When talking about the Internet of Things, people usually think of the software in their cars, or smart appliances that communicate with back-end systems to keep the house running smoothly, or robots on factory floors doing manufacturing. When talk turns to wearable devices, though, the conversation seems to begin and end with watches, wristbands, glasses and now virtual reality headsets.
And today, it seems, the Internet of Things is leapfrogging past wearables, as industrial uses for systems-on-chip present more opportunity for developers. The ultimate goal of the Internet of Things is not to create a world where machines act alone, as on a factory floor or embedded in an HVAC system. Quite the contrary. The goal is to create a world in which people can interact with their technologically savvy machines and appliances to improve the human condition.
(Related: Making wearables work for consumers)
Telematics—the use of software and hardware technology in cars—can help us avoid accidents, can place our own entertainment at our fingertips, can improve our gas mileage, and now even hit the brakes for us when we get too close to the car in front. It can flag us when it’s time for service, sense when it’s raining so it can automatically turn on the wipers, and even sense how we drive to help us reduce our insurance costs if we drive cautiously enough.
There are so many other applications in so many other verticals: We derive healthcare benefits when sensors can communicate with medical professionals, hospitals and even pharmacies to keep us healthy.
Unfortunately, healthcare seems to be the only place that wearables are having an impact. There are now all manner of health-related wearable devices—from Fitbit and Pebble to offerings from Apple, Garmin and Rogue Fitness—that count our steps, monitor our heart rate and breathing, and some that even monitor the blood sugar levels of diabetics at regular intervals.
We do not mean to belittle the value of these devices. They are perhaps the most important kind of human-device interaction that we can have: little machines that help us stay healthy, fit and alive. But to truly gain wide traction beyond the fitness buffs among us, wearable devices are going to have to offer more. Google’s first attempt at putting a computer literally in front of your face with its Glass project stalled; the company is only now beginning to revisit the feasibility and value of information delivered by eyewear.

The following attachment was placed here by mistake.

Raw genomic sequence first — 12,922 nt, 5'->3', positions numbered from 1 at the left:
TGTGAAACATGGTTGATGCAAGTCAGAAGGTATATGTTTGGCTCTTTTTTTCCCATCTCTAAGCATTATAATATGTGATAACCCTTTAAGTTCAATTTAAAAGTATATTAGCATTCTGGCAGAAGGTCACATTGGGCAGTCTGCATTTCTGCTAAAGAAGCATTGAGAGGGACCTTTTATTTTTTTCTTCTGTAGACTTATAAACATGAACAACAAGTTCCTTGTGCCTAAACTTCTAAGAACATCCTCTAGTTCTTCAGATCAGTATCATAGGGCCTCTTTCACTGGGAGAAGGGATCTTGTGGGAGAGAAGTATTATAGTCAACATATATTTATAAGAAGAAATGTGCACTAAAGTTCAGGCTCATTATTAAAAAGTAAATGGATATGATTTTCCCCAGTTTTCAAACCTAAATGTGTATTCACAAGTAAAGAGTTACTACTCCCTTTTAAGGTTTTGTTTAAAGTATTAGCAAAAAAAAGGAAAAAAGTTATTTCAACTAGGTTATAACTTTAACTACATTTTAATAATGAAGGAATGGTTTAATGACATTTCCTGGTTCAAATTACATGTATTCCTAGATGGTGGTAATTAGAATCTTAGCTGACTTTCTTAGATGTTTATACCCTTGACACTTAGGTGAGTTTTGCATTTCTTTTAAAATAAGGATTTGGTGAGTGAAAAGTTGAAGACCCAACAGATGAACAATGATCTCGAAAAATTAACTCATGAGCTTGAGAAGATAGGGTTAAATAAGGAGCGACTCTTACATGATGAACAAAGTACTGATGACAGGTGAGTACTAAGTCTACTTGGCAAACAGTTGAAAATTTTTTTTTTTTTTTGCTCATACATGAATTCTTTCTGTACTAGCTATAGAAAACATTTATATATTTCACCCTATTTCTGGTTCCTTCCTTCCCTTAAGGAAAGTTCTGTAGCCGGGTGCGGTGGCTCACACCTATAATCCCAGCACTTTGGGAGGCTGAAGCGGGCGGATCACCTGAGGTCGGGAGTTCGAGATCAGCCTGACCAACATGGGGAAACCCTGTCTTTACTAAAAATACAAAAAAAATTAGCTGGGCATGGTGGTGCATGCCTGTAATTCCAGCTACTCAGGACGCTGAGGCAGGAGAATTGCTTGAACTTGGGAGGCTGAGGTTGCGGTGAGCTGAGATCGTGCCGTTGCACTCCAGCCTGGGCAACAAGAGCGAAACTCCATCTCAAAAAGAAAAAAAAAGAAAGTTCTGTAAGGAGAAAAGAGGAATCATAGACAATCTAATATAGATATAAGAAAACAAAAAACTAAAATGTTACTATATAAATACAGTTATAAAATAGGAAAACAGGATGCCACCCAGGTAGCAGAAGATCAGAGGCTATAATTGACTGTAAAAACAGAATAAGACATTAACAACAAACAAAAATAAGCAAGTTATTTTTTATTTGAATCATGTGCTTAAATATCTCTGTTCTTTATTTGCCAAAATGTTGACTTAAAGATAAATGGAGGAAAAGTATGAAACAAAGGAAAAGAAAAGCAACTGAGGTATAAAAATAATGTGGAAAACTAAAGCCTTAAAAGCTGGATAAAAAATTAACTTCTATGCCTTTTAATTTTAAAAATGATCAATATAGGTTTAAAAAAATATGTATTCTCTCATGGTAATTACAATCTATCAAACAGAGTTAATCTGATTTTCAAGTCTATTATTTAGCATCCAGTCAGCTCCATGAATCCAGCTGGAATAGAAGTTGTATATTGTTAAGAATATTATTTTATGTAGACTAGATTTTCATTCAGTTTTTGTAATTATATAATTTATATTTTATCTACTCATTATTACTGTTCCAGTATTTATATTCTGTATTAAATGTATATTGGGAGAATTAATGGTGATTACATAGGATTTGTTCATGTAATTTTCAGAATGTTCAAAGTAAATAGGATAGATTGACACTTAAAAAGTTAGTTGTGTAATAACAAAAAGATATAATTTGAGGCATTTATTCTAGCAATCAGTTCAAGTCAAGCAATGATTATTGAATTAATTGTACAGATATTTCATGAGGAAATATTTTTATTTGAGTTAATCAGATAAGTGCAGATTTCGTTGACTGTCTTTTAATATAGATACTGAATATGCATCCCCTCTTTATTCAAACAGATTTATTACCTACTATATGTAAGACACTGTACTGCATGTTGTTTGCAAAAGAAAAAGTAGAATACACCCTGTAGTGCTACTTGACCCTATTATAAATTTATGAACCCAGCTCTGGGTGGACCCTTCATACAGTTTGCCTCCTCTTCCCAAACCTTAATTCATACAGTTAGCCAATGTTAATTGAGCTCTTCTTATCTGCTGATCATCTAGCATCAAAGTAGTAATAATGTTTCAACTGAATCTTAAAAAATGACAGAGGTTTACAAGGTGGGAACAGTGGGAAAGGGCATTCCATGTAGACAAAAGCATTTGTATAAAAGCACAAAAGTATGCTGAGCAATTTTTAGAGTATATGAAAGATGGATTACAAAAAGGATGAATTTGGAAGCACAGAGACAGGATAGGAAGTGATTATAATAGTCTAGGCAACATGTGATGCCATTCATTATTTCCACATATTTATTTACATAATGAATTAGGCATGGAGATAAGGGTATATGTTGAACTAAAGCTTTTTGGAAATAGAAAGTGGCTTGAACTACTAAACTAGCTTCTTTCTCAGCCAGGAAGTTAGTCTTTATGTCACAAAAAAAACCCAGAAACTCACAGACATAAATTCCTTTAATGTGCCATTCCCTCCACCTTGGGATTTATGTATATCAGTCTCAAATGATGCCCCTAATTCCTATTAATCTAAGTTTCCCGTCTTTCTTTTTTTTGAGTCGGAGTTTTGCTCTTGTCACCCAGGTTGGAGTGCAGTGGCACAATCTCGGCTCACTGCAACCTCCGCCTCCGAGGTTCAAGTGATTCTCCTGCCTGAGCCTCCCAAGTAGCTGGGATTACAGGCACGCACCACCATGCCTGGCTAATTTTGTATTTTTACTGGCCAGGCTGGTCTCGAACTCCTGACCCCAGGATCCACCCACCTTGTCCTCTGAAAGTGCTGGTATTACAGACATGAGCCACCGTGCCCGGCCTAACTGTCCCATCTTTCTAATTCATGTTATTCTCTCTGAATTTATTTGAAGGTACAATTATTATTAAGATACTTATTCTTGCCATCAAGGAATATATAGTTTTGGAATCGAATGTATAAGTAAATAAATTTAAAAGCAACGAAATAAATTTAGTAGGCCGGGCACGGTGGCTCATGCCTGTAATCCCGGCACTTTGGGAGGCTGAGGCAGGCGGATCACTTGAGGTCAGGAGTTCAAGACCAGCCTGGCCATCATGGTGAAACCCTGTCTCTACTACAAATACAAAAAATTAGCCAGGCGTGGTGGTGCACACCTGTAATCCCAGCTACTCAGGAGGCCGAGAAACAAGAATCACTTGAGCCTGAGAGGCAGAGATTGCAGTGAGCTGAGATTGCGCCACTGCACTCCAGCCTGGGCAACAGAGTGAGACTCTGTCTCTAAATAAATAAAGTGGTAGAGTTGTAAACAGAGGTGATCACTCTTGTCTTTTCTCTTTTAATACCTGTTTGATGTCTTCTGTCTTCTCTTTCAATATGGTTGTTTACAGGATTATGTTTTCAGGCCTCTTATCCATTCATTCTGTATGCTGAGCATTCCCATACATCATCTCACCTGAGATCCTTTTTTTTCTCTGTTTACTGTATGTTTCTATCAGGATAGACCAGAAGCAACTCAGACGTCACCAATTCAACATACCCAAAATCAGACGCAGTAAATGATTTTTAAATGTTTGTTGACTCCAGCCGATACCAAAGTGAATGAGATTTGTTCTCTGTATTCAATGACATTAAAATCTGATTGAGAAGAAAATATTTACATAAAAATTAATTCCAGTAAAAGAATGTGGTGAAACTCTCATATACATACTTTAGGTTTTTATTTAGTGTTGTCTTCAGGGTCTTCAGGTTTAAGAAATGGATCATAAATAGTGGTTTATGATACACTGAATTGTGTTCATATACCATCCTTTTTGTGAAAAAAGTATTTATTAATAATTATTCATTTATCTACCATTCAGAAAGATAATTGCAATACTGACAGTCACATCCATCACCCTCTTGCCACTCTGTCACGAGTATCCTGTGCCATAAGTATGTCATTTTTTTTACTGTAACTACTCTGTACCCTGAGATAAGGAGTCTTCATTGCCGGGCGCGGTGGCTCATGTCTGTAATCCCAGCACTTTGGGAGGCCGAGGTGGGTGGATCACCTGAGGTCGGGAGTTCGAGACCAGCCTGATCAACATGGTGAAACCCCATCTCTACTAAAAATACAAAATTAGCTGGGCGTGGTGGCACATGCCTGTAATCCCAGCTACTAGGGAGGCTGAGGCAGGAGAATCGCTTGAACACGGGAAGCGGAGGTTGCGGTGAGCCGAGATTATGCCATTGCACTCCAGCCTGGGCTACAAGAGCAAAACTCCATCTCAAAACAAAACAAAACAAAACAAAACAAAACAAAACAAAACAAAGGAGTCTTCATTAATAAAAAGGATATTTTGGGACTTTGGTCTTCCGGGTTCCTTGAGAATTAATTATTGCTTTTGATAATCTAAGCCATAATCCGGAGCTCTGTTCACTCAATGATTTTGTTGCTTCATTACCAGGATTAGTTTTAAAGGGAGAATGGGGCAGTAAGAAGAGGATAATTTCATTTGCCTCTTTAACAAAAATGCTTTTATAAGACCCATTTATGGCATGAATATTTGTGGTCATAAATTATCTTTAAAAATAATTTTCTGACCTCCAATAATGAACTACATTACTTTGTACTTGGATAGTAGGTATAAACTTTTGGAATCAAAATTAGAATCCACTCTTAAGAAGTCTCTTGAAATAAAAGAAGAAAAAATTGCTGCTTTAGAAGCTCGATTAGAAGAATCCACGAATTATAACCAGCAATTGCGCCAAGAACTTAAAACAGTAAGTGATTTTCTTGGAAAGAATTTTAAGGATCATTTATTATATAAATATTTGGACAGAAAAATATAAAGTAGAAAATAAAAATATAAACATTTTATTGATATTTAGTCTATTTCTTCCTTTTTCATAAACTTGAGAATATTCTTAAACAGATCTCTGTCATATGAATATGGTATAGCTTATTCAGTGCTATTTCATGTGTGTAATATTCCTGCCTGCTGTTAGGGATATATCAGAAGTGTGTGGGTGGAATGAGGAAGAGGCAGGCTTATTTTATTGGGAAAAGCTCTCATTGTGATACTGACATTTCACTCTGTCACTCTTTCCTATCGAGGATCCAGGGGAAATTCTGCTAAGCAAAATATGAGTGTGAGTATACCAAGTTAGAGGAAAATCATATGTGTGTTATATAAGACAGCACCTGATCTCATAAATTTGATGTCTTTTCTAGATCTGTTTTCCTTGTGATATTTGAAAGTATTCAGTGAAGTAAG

That’s not to say there is no room for wearables. The Apple Watch, which had tremendous uptake upon its release, offers a wide array of applications for its App Store and takes into consideration that these devices need to be stylish if they’re to be worn. But for wearable technology to really take off, we want to see a whole lot more functionality, or more vertical uses cases, that scream “MUST HAVE.” Bring the world to us in our wearable devices. Augment our reality beyond buzzes and vibrations. Reimagine the form factor. Then, perhaps, we’ll be motivated to put one on.
It’s been five years since the Kinect hit the market, and almost two since it’s been relevant. A three-year lifespan is pretty bad for any video game product, but it’s especially bad if that product was touted as far more than just a video game peripheral.
The Kinect’s ability to see and hear users was a major technological feat. And launching it initially tied to a game console was a no-brainer, demonstrating its capabilities with motion-capture games like Dance Central. But Microsoft never intended Kinect to remain in the living room. In 2011, the company released Kinect for Windows, hoping to move the technology to the hands of developers, who would then spread it to places elsewhere.
As for that, the only practical use we could find was with NASA’s Jet Propulsion Laboratory. Other than that, it seems that Kinect’s non-Xbox uses were confined largely to hobbyists.
What ultimately sidelined the Kinect was its lack of usefulness. It turns out there’s only so much that video games can make of motion controls before they become tedious. Combined with a series of faux pas with the Kinect for Xbox One’s rollout, the company decided it was a good idea to ship the console without the peripheral.
But now a new peripheral is here: the virtual reality headset known as HoloLens. Again attached to the Xbox, the HoloLens was demonstrated at this year’s E3 as a new way to work with Minecraft. The demonstration received mixed reviews, especially after questions were raised about the accuracy of the depiction of what HoloLens could do. But regardless, there seems to be more skepticism about just how fun it is this time around.
Aside from the usual questions about how good it is at entertaining users (how can one play with virtual Minecraft Legos if one can’t feel them in their hand, for instance), Microsoft hasn’t laid out a solid non-Xbox use case for the technology. NASA is using it to help train astronauts and virtually explore Mars, but NASA is a niche case.
Microsoft probably does not want the HoloLens to be another pure video game peripheral, and it certainly does not want it to be the next Kinect. Wider adoption will rely on a successful launch with the Xbox, though, and that means creating games that can use it in an engaging way. That’s a highly dubious proposition coming from the Xbox, which has struggled to get anyone interested in it, period. An impressive but impractical technology is not going to change anyone’s minds.